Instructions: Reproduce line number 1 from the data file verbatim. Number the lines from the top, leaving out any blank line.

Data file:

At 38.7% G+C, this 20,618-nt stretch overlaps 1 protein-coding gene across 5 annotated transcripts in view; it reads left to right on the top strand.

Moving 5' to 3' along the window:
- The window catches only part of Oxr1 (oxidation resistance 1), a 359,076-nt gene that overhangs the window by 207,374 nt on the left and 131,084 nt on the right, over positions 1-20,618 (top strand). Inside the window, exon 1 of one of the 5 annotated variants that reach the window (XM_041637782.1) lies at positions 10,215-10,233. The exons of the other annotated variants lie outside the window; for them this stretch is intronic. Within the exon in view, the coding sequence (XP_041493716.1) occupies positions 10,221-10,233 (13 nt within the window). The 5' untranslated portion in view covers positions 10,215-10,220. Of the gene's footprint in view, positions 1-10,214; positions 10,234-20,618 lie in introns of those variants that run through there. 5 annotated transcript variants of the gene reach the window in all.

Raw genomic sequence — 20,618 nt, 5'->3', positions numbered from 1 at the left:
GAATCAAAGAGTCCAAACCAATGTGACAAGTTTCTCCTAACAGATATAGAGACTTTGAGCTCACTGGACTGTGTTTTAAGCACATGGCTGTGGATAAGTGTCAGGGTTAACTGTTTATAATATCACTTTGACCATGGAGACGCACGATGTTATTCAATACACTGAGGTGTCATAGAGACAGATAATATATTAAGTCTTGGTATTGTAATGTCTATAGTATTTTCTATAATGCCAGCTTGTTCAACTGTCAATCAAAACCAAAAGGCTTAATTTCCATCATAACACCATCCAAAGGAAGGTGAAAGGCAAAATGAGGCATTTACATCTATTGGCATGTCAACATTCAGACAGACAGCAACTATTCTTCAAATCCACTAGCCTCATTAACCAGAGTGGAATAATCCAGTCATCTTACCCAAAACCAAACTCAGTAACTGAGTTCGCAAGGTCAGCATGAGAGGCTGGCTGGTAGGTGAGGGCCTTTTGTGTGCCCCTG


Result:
At 38.7% G+C, this 20,618-nt stretch overlaps 1 protein-coding gene across 5 annotated transcripts in view; it reads left to right on the top strand.